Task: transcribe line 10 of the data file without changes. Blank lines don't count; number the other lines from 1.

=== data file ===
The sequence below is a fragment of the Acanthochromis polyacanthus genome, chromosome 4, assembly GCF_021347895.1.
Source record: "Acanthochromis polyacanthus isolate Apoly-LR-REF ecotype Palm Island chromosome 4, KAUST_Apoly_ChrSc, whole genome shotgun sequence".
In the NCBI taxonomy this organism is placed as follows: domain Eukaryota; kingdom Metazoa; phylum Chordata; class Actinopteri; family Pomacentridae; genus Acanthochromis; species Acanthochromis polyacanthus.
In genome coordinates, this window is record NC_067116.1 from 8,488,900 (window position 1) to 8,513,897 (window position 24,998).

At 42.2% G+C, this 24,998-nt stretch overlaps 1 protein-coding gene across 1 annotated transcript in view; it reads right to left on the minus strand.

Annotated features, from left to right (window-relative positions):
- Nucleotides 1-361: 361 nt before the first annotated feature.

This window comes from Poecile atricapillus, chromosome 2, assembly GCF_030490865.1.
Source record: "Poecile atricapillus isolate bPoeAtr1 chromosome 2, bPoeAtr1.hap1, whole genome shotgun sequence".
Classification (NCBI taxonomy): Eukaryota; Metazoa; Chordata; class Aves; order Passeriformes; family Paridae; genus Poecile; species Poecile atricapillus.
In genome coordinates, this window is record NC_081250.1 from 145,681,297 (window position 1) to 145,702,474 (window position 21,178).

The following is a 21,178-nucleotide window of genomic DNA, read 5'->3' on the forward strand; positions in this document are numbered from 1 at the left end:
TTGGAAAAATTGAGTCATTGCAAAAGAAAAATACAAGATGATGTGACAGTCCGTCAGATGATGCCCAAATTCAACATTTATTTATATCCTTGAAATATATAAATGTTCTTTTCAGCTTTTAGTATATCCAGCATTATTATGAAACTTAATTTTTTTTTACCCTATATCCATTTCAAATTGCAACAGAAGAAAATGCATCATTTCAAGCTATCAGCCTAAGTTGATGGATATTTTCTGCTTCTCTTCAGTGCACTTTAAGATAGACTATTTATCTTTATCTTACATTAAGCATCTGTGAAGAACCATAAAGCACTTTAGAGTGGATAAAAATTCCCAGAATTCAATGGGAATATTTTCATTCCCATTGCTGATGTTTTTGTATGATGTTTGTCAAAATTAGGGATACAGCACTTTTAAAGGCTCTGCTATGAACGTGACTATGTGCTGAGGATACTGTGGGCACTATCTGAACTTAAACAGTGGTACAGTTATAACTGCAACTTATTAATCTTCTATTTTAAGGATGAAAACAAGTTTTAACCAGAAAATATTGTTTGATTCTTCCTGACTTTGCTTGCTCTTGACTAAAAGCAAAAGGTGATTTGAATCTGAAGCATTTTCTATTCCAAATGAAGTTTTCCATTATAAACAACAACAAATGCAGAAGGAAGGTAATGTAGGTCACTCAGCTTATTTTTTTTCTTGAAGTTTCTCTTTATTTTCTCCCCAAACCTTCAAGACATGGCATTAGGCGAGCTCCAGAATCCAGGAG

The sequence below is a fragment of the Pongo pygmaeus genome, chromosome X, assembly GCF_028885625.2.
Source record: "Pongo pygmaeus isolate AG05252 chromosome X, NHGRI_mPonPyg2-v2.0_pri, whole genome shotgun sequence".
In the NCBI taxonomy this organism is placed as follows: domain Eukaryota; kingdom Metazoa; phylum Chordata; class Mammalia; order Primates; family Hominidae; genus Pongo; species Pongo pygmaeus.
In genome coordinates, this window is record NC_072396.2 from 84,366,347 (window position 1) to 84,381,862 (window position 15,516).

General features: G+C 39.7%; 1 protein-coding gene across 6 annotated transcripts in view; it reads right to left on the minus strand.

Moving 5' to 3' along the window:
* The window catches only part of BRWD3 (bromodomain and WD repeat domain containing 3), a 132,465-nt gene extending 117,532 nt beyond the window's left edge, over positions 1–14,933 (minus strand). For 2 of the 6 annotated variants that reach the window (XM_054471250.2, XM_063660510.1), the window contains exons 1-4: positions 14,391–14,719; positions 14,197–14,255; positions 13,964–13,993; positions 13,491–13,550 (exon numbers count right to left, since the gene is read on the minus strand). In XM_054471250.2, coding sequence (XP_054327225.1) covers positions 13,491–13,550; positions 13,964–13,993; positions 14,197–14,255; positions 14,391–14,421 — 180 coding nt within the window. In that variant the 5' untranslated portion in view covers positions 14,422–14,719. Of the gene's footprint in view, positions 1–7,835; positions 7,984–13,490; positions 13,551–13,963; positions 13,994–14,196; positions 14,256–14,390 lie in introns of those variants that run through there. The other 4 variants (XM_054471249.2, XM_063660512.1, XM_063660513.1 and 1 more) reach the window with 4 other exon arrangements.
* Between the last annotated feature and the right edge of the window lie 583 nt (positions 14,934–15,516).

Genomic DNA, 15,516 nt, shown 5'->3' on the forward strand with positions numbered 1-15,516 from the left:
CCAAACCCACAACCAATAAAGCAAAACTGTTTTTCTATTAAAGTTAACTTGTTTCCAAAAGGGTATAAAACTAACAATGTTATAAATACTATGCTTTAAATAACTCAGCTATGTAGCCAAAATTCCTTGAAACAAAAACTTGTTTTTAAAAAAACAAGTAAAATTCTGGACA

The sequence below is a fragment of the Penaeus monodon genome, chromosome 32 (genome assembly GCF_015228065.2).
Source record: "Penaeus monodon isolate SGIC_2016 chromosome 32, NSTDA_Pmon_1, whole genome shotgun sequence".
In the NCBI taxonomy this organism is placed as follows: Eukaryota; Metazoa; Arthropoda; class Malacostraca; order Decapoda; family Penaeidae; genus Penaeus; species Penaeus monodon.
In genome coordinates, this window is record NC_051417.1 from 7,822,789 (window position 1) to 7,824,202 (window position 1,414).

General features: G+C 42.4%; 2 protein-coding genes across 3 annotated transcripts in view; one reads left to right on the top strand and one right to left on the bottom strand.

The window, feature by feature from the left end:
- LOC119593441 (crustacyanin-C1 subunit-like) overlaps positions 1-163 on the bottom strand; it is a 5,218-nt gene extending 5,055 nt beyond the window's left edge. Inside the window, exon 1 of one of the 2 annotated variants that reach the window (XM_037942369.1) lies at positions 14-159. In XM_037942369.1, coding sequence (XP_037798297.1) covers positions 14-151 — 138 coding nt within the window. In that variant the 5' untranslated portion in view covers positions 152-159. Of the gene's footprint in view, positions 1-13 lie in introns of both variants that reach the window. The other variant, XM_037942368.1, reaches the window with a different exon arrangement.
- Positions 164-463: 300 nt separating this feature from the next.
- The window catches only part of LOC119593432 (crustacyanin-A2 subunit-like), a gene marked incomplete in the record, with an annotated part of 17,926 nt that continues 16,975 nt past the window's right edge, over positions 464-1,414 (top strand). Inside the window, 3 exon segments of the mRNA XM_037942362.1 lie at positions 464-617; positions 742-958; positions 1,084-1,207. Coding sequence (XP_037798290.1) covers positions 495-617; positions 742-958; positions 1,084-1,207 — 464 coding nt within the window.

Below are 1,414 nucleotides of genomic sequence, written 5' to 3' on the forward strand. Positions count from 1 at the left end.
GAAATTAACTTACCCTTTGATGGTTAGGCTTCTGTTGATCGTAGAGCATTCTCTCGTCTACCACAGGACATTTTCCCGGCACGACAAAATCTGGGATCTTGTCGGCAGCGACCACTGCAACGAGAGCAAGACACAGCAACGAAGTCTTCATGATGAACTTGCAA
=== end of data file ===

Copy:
Classification (NCBI taxonomy): Eukaryota; Metazoa; Chordata; class Aves; order Passeriformes; family Paridae; genus Poecile; species Poecile atricapillus.